FDA clears Spark Therapeutics' gene therapy Luxturna for inherited form of retinal dystrophy

The FDA announced Tuesday the approval of Spark Therapeutics' gene therapy Luxturna (voretigene neparvovec-rzyl) for the treatment of patients with confirmed biallelic RPE65 mutation-associated retinal dystrophy. The agency noted that Luxturna is the first directly administered gene therapy authorised in the US that targets a disease caused by mutations in a specific gene. FDA Commissioner Scott Gottlieb remarked "today's approval marks another first in the field of gene therapy…and this milestone reinforces the potential of this breakthrough approach in treating a wide-range of challenging diseases." 

Approval of Luxturna follows a unanimous vote by an FDA advisory panel in October backing clearance of the drug. In study data published earlier this year, the one-time gene therapy was demonstrated to improve functional vision, light sensitivity and visual field in study participants with RPE65-mediated inherited retinal disease.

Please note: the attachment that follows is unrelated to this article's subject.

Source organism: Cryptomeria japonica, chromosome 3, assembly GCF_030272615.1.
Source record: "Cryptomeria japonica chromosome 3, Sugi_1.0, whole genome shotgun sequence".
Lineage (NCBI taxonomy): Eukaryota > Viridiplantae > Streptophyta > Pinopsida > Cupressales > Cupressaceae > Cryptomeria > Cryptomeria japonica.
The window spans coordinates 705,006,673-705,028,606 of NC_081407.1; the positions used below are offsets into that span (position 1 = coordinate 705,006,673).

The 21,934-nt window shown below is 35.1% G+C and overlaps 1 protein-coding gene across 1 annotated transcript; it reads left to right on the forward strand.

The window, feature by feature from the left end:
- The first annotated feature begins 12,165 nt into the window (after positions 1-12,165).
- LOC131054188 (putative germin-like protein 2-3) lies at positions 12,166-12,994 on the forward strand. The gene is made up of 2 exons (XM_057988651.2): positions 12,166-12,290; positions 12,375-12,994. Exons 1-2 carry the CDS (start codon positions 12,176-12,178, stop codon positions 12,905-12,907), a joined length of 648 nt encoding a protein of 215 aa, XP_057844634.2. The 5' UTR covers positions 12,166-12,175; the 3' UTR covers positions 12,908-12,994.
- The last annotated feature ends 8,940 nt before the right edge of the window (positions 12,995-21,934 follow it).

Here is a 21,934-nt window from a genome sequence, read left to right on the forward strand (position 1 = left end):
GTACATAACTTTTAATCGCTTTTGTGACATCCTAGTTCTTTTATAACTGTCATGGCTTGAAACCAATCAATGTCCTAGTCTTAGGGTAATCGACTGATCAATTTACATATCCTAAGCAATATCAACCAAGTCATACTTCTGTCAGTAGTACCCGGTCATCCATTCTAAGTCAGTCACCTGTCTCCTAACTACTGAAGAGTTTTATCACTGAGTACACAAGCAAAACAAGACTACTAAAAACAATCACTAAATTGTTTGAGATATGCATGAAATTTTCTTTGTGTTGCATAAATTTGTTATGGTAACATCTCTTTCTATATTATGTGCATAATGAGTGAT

Spark said it will not disclose the price of Luxturna until January but Goldman Sachs analyst Salveen Richter expects the drug will carry a price of $500 000 per injection, or $1 million for both eyes. Meanwhile, the drugmaker recently suggested that there is a case for valuing the therapy at more than $1 million annually (for related analysis, read Spotlight On: Gene therapy companies open up about pricing strategies).  

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Luxturna, which is expected to be available in some US centers late in the first quarter of next year, was previously granted priority review, breakthrough therapy and orphan drug designations, while Spark will be eligible for a rare paediatric disease priority review voucher based on the clearance of the drug. The treatment remains under review in Europe.  

Luxturna is the third gene therapy approved by the FDA, following Novartis' CAR-T therapy Kymriah (tisagenlecleucel) for certain children and young adults with acute lymphoblastic leukaemia and Gilead Sciences' CAR-T therapy Yescarta (axicabtagene ciloleucel) for certain patients with large B-cell lymphoma. 

For additional analysis, see ViewPoints: Panel augurs well for Spark’s Luxturna – if commercial intricacies are managed.

 

 

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